The Wind In The Willows by Kenneth Grahame (Review)

The Wind In The Willows by Kenneth Grahame (Review)

May 4, 2020, 8:23:13 PM Entertainment

'Friendly Rat, mild-mannered Mole, wise Badger, and kind—but conceited—Toad all live on the banks of the Thames. While Mole and Rat are content to go out in a row boat or travel the roads in a caravan, Toad prefers the excitement of motor cars. He’s already wrecked seven! While his friends try to keep him out of trouble, his passion for cars eventually results in his being caught and kept prisoner in the remotest dungeon of the best-guarded castle in all the land. Somehow, he has to escape and get home but what will he find when he gets there?'

I didn't love this book.

I don't remember reading this book as a child but I do remember watching one of the movie adaptations. This may have effected how I felt about this book as I went into it with pretty high hopes.

I know that this is a classic book, but I found it a little weird and a bit on the silly side of things. I am wondering if not reading it as a child means that as I don't have any nostalgia attached to this book I wasn't able to overlook or get enjoyment from the silliness.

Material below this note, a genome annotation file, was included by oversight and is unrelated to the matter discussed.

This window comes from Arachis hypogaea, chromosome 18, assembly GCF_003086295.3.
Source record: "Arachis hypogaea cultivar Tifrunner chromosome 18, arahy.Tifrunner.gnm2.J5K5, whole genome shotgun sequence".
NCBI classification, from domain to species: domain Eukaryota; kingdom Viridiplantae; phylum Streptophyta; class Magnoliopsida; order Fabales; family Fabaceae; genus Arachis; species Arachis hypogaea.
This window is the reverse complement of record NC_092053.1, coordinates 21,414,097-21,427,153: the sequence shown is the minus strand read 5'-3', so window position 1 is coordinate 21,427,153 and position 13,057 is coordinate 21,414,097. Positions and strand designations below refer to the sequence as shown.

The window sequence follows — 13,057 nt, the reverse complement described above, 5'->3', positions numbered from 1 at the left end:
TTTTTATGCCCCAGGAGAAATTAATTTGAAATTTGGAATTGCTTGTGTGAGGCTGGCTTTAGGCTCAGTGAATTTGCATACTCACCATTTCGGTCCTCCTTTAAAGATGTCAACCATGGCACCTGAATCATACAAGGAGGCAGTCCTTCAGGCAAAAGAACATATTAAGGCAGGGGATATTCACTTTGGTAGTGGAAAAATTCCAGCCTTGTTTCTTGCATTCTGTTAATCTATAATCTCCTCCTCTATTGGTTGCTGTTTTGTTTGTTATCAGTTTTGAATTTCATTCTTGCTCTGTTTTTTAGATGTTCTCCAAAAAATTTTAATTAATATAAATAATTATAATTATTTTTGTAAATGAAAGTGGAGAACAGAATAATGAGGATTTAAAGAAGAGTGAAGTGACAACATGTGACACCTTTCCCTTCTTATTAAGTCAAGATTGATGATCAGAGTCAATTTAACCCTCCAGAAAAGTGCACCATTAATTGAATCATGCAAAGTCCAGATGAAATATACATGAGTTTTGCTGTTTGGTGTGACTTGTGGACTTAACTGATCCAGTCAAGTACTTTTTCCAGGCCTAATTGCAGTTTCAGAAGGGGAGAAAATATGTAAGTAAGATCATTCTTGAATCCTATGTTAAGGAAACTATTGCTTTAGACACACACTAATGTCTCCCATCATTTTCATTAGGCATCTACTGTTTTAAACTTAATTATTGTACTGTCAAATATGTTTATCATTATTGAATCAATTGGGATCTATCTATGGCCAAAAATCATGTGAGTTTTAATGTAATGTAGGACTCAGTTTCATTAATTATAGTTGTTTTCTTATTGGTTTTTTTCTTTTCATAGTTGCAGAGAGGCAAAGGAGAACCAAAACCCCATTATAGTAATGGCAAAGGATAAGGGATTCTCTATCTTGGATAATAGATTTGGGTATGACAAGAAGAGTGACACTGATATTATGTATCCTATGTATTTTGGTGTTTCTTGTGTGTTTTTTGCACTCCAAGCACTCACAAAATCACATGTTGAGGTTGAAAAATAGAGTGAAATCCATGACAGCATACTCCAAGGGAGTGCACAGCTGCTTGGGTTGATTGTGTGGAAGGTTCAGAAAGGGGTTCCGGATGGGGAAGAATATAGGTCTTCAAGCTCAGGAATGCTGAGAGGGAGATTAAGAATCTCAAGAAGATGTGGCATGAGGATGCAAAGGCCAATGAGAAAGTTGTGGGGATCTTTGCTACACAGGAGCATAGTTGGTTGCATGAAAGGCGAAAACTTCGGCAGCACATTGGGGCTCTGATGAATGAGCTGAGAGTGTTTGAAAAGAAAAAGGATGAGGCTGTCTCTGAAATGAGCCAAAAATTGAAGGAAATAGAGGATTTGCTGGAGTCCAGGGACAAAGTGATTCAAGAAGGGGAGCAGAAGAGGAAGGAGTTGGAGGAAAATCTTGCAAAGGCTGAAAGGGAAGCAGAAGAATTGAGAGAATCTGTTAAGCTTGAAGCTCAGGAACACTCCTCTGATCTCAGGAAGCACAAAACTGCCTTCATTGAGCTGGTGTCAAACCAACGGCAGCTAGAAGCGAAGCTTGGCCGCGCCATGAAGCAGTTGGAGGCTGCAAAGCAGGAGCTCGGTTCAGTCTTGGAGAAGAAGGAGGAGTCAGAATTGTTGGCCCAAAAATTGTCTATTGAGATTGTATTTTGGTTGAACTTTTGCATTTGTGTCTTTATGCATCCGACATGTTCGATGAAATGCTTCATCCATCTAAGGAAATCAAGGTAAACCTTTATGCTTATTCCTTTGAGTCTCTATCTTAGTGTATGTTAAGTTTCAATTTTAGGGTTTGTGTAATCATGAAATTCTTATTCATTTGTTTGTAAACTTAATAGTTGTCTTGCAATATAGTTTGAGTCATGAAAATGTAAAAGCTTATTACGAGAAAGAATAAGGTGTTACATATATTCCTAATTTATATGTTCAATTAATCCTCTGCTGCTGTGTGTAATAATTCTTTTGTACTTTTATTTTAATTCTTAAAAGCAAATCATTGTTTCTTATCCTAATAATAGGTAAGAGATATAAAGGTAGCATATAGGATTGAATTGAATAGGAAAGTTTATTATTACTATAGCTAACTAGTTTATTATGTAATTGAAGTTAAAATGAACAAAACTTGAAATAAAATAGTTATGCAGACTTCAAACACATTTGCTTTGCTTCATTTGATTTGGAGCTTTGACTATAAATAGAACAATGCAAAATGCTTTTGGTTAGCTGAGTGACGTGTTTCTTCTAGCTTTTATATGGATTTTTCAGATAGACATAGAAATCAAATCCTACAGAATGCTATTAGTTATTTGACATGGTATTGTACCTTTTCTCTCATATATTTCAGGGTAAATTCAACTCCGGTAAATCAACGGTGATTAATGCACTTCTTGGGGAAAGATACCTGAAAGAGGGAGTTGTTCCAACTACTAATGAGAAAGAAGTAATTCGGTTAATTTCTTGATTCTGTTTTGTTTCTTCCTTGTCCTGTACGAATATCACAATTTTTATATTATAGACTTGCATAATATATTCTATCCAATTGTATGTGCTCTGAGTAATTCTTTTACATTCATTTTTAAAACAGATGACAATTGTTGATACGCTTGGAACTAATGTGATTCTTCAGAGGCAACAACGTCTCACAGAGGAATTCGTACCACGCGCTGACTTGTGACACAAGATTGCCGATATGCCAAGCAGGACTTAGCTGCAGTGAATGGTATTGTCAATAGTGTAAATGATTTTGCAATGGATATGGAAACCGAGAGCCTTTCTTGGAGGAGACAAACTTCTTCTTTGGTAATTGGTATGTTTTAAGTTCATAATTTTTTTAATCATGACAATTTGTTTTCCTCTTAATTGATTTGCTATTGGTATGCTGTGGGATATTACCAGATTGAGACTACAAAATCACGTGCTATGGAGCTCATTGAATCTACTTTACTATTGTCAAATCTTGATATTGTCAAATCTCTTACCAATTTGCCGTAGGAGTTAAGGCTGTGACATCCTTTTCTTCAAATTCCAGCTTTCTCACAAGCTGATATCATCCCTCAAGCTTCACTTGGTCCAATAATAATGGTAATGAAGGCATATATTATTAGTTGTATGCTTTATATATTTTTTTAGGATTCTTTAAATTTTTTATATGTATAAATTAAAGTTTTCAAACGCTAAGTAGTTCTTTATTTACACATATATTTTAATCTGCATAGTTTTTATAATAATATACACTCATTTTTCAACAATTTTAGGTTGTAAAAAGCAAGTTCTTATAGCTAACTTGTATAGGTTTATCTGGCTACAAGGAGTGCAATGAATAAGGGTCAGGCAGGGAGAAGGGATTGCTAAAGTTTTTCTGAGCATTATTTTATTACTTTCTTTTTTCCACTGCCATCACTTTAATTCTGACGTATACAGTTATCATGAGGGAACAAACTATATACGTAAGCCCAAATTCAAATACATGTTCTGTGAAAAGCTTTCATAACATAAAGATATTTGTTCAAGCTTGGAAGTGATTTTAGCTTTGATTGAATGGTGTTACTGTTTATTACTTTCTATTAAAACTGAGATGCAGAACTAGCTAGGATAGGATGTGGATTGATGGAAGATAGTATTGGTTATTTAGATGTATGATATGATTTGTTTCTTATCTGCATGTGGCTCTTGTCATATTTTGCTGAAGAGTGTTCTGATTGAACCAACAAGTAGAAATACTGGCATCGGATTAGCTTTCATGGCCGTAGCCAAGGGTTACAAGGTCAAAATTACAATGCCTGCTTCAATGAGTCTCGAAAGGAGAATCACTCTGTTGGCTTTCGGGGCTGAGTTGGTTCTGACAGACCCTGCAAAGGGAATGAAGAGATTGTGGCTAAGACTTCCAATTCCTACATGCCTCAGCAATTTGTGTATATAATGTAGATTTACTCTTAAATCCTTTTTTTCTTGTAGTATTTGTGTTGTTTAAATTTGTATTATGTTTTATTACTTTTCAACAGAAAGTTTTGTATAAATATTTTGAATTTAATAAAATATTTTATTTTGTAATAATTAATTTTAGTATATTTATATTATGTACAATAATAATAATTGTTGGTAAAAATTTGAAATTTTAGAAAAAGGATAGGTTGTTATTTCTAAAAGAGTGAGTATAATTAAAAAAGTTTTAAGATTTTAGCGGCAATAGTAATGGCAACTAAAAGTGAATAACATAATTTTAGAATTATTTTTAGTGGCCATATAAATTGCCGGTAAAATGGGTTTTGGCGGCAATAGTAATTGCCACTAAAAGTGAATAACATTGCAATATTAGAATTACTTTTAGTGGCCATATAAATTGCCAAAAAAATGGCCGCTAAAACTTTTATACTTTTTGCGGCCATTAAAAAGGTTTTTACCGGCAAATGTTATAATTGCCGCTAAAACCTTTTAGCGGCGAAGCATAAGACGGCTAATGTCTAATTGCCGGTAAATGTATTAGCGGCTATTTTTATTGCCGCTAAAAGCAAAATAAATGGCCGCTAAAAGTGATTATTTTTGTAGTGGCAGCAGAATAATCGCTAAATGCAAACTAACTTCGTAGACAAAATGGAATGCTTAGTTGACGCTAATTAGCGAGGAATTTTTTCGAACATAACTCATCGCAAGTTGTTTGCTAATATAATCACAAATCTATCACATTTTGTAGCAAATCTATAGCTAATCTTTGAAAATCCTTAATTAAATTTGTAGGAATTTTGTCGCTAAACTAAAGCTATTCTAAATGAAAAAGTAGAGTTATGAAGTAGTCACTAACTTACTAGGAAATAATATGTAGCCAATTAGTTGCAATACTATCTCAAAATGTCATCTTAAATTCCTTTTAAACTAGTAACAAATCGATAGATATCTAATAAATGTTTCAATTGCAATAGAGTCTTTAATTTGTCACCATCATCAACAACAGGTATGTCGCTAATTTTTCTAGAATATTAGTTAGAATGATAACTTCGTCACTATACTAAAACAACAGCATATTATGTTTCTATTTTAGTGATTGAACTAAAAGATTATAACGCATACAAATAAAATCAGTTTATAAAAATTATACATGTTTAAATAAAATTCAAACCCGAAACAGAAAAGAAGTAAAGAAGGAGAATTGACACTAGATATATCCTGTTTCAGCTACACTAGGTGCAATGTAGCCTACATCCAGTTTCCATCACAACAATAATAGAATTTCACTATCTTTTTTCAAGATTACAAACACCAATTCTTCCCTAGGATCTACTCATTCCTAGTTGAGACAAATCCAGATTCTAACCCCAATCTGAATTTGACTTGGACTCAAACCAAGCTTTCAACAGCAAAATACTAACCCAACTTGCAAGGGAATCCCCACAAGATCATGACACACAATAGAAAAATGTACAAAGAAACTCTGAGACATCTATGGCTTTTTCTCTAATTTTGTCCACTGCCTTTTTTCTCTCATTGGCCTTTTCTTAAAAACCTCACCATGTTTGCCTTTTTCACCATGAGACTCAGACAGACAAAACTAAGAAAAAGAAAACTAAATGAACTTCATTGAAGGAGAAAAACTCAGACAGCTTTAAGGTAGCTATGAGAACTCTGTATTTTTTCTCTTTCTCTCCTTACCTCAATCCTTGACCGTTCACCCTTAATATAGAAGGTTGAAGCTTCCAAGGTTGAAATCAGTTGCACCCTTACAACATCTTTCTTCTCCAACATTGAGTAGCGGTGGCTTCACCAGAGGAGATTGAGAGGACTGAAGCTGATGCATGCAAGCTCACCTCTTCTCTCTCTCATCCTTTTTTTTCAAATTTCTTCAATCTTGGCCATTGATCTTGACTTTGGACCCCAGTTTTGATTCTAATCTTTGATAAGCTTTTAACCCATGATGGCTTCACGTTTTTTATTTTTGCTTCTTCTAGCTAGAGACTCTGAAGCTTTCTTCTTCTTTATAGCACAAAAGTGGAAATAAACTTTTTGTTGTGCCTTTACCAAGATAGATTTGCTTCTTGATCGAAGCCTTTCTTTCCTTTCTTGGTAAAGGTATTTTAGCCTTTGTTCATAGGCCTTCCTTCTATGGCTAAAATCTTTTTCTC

I also found the story to have a really strong English element to it. I understand where and when this book was written so some sort of English-ness is expected but I feel like this might be a book that resonates better with the English then with anyone else.

One thing this book did have going for it was its elegant and poetic writing. The way in which the writing just flows over you is just magical. As or the beautiful cinematic descriptions; they were utterly breathtaking.

While I didn't love this book, I am glad that I finally read it. I just wonder if I would have liked it more if I had read it as a youngster.

The Wind In The Willows by Kenneth Grahame is a children's classic that is worth a read.

Published by Geramie Kate Barker

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